This blog is a collection of posts that I have accumulated into one place which have assisted me in understanding how to go about writing music predominantly for Deep and Tech House.
I could have bookmarked the various sites but then I have loads of bookmarks and can't find what I want when I need it.
Hope the nuggets are useful to you if you happen to stop by.
There have been a few significant developments in the world of reverb plugins in the last couple of years, and this is reflected in a brand-new, up-to-the-minute list below.
Perhaps the most apparent difference is that many producers (myself included) are not quite so obsessed with convolution reverb – at least, not to the exclusion of other reverb types – and the idea that convolution necessarily always offers the best results. This seems to be partly because, as beautifully realistic as convolution reverb can be, it’s not the quickest/easiest reverb to get sounding good where it counts – in the mix.
There’s also the question of CPU efficiency, which never really goes away: even in these days of multi-processor CPUs, software processing demands rise hand-in-hand to take advantage of this increasing computer performance. Convolution reverbs are usually processor hogs because of the way they generate their ultra-smooth realism.
And so as if to answer these issues, there has been a resurgence in the popularity of good old algorithmic reverb designs and ‘classic’ digital sound emulations (a trend which we previously saw with compressor plugins). More developers have been releasing really good reverb plugins that owe their character more to the celebrated digital units of the 80′sthan they do to the raw, pristine sound of a real cathedrals impulse response.
This ‘new generation’ of algorithmic reverbsoffer characterful, musical sounds while having a relatively small ‘CPU footprint’.
I don’t mean to give the impression that convolution is ‘over’, of course. You still can’t beat it for realism, and for many sound design and mix situations that’s the most important thing. But it’s a question of having a range of tools that are good at different things: ‘horses for courses’.
And with plugins like the Valhalla series coming out of leftfield with weird (but weirdly satisfying) interfaces and amazing sounds, and with the many possibilities offered by plugins with loads of ‘sound design and FX reverb’ features like 2CAudio’s Aether or Eventides Blackhole, it’s cool to see there are plenty of new ideas still coming through for software reverb, with new spins on old favourites, innovative new features and new ways of implementing them in our music.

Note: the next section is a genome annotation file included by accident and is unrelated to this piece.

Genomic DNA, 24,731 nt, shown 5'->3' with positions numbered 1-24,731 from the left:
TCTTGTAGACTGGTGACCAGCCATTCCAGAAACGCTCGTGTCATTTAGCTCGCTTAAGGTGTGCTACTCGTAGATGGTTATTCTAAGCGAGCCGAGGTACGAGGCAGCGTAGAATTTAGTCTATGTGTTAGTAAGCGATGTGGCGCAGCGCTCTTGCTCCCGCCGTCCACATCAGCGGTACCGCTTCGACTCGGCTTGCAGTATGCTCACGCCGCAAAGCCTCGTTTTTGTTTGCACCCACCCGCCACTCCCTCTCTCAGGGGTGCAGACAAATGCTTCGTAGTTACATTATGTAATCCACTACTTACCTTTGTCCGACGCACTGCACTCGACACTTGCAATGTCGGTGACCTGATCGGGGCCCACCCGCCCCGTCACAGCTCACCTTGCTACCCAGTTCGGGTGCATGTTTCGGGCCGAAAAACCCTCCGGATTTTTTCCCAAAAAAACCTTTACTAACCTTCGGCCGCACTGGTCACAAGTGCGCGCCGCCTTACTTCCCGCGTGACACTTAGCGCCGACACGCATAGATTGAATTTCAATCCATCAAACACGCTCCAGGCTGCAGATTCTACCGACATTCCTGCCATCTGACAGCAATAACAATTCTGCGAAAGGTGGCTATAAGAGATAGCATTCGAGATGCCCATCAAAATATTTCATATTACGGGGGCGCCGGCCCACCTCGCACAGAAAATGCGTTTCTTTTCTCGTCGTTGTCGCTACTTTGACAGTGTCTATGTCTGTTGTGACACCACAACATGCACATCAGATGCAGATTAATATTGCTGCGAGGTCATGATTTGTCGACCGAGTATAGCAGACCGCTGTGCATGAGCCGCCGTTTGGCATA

So enough rambling, see the list below:
The 10 Best Reverb Plugins – The 2013 List
Several of the plugins have remained on the list from before, but there are some important additions (and a couple of removals). The categories have been updated too.
As before, I’ve covered every type of reverb and all price ranges with the categories, and included plenty of alternative choices for most of the categories. There’s definitely something for everyone here.
Don’t forget: “In the end, ‘best’ is highly subjective when it comes to reverb – there is a lot of choice out there, and picking a personal favourite is literally a lot like choosing a favourite colour.”
1) Best Free Reverb:
Variety Of Sound EpicVerb
Not a brand new plugin by any means, but in my view the best free all-rounder, this algorithmic stereo reverb features a handy switch between two general settings – “reverb” or “ambience”. It also features six Early Reflection types, so you’re covered for the typical Hall, Plate and Room models, as well as a couple of echo FX models. Smooth and characterful sound: Developer Bootsy does it again! More info here, download here.
Also check out:
Smartelectronix / Magnus Ambience
Featured in my original list, I would still struggle to find a much better freeware algorithmic reverb.
The established daddy of all reverb plugins, and something of an industry standard. No, it’s not cheap, yes you need a powerful computer to run it… but the sound and flexibility it affords is generally well worth it. The XL version also includes surround reverb and a TDM version for Pro Tools.
A few people mentioned how they missed Aether from my original list, so here it is! I’ve been using this one a lot more recently, having cottoned on to what many people have known for ages: the sheer number of controls seem intimidating and pretty over-the-top for most straightforward mix applications, but where Aether really comes into it’s own is as the ultimate reverb for enhancing sound design and spot FX: hits, cinematic booms, club track-style swirls of shifting reverb clouds that can add a lot of extra movement, vibe and overall epic-ness to a track.
Blackhole is based on an algorithm from Eventide’s hardware processors and guitar stomp boxes, and is basically designed purely for sound design and effects creation, rather than having any pretense of trying to offer a bit of everything to cover all the bases. Plus it’s the only reverb I know of that seems to be designed for ‘performing’ reverb changes, with a ribbon strip for super-easy real-time morphing between different configurations. Best reverb for live performance/DJing, anyone?!
My bet is we’ll see a lot more of this style of plugin in the near future.
Some of the most useful reverbs are parts of bundles or series of plugins that work really well together. As I mentioned previously, the Renaissance Reverb is my personal go-to reverb, as are quite a few of the other Waves plugins. A well balanced reverb in terms of overall sound, versatility and interface/usability, with simple but effective graphic EQs for quick shaping of the reverb return signal – great for efficiently slotting the sound into a busy mix without adding clutter or low-frequency mush.